Some people who have a high chance of developing liver cancer may get regular blood tests and ultrasounds to see whether tumors are developing.
To accurately diagnose hepatocellular carcinoma, a biopsy of the tumor must be done.
Treatment depends on how advanced the cancer is.
Surgery may be done if the tumor has not spread. Before surgery, the tumor may be treated with chemotherapy to reduce its size. This is done by delivering the medicine straight into the liver with a tube (catheter) or by giving it intravenously (by IV).
Radiation treatments in the area of the cancer may also be helpful. But in people who have liver cirrhosis or other liver diseases, radiation is difficult to perform.
Ablation is another method that may be used. Ablate means to destroy. Types of ablation include using:
Radio waves or microwaves
Ethanol (an alcohol) or acetic acid (vinegar)
Extreme cold (cryoablation)
A liver transplant may be recommended for certain people who have both cancer and cirrhosis.
If the cancer can't be surgically removed or has spread outside the liver, there is usually no chance for long-term cure. Treatment instead focuses on improving and extending one's life. Treatment in this case is chemotherapy, and can be taken as pills or given through a vein (by IV).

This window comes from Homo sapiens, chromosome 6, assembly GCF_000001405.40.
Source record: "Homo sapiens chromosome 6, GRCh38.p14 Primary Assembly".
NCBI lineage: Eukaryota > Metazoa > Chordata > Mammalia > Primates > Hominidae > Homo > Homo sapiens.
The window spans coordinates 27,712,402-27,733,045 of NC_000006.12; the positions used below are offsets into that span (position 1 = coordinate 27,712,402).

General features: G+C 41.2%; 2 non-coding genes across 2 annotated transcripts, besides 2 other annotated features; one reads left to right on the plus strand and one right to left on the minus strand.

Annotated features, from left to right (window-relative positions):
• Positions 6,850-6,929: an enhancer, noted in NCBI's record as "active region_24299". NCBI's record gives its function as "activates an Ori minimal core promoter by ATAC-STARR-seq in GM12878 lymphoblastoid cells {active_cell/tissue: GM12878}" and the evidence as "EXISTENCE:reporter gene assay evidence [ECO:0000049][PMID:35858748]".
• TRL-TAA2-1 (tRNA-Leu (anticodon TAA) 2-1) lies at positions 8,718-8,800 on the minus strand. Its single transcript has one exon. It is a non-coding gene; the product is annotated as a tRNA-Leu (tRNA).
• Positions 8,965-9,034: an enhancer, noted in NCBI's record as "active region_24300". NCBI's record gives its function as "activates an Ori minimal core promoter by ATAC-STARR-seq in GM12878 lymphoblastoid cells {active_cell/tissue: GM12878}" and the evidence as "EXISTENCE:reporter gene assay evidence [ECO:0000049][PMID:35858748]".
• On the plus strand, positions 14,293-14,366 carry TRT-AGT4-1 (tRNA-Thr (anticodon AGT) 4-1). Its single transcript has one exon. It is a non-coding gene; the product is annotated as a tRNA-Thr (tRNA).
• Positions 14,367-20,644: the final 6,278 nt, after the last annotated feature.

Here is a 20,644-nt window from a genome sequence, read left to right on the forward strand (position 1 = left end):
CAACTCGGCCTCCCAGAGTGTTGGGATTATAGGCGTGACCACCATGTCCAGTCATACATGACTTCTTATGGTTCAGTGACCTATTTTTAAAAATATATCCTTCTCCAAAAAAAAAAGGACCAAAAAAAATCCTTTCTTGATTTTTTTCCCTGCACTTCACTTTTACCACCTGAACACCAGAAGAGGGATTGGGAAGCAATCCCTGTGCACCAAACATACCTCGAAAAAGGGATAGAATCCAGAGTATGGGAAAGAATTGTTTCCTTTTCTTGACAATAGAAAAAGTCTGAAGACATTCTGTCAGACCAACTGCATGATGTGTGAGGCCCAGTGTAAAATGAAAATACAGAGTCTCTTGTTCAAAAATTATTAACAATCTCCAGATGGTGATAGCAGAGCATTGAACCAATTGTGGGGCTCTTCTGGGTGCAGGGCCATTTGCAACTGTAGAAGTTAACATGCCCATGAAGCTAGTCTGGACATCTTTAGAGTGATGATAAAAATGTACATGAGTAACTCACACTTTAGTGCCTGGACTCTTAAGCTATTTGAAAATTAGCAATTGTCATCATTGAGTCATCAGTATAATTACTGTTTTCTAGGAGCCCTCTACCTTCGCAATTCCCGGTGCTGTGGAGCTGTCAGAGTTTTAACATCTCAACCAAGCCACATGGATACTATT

You can ease the stress of illness by joining a cancer support group. Sharing with others who have common experiences and problems can help you not feel alone.
If the cancer cannot be completely removed, the disease is usually fatal within 3 to 6 months. But survival can vary depending on how advanced the cancer is when diagnosed and how successful treatment is.
When to Contact a Medical Professional
Call your health care provider if you develop ongoing abdominal pain, especially if you have a history of any liver disease.
Preventive measures include:
Preventing and treating viral hepatitis may help reduce your risk. Childhood vaccination against hepatitis B may reduce the risk of liver cancer in the future.
Do not drink excessive amounts of alcohol.
People with certain types of hemochromatosis (iron overload) may need to be screened for liver cancer.
People who have hepatitis B or C or cirrhosis may be recommended for liver cancer screening.
Abou-Alfa GK, Jarnagin W, Lowery M, et al. Liver and bile duct cancer. In: Niederhuber JE, Armitage JO, Doroshow JH, Kastan MB, Tepper JE, eds. Abeloff's Clinical Oncology. 5th ed. Philadelphia, PA: Elsevier Churchill Livingstone; 2014:chap 80.
Di Bisceglie AM, Befeler AS. Hepatic tumors and cysts. In: Feldman M, Friedman LS, Brandt LJ, eds. Sleisenger and Fordtran's Gastrointestinal and Liver Disease: Pathophysiology/Diagnosis/Management. 10th ed. Philadelphia, PA: Elsevier Saunders; 2016:chap 96.
Yi-Bin Chen, MD, Leukemia/Bone Marrow Transplant Program, Massachusetts General Hospital, Boston, MA. Also reviewed by David Zieve, MD, MHA, Isla Ogilvie, PhD, and the A.D.A.M. Editorial team.